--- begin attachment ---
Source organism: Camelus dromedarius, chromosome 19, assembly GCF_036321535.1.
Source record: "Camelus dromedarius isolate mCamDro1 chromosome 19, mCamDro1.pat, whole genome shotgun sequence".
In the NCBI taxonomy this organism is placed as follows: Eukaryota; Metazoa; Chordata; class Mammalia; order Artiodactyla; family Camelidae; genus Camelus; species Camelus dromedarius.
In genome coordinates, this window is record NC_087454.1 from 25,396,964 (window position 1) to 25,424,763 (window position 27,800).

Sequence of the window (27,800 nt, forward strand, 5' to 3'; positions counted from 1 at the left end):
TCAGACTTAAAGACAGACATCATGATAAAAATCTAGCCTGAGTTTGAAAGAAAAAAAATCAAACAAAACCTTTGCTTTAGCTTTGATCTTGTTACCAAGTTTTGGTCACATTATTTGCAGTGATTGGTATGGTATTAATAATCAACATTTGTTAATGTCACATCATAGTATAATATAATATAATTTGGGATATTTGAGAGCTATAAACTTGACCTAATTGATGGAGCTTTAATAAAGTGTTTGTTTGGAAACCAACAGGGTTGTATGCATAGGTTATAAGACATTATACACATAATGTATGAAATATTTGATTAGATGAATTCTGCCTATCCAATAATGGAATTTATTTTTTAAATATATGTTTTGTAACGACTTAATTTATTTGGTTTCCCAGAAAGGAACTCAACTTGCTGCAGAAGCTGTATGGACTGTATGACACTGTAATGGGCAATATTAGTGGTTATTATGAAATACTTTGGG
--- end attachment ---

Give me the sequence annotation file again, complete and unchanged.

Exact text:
Source organism: Camelus dromedarius, chromosome 19, assembly GCF_036321535.1.
Source record: "Camelus dromedarius isolate mCamDro1 chromosome 19, mCamDro1.pat, whole genome shotgun sequence".
In the NCBI taxonomy this organism is placed as follows: Eukaryota; Metazoa; Chordata; class Mammalia; order Artiodactyla; family Camelidae; genus Camelus; species Camelus dromedarius.
In genome coordinates, this window is record NC_087454.1 from 25,396,964 (window position 1) to 25,424,763 (window position 27,800).

Sequence of the window (27,800 nt, forward strand, 5' to 3'; positions counted from 1 at the left end):
TCAGACTTAAAGACAGACATCATGATAAAAATCTAGCCTGAGTTTGAAAGAAAAAAAATCAAACAAAACCTTTGCTTTAGCTTTGATCTTGTTACCAAGTTTTGGTCACATTATTTGCAGTGATTGGTATGGTATTAATAATCAACATTTGTTAATGTCACATCATAGTATAATATAATATAATTTGGGATATTTGAGAGCTATAAACTTGACCTAATTGATGGAGCTTTAATAAAGTGTTTGTTTGGAAACCAACAGGGTTGTATGCATAGGTTATAAGACATTATACACATAATGTATGAAATATTTGATTAGATGAATTCTGCCTATCCAATAATGGAATTTATTTTTTAAATATATGTTTTGTAACGACTTAATTTATTTGGTTTCCCAGAAAGGAACTCAACTTGCTGCAGAAGCTGTATGGACTGTATGACACTGTAATGGGCAATATTAGTGGTTATTATGAAATACTTTGGG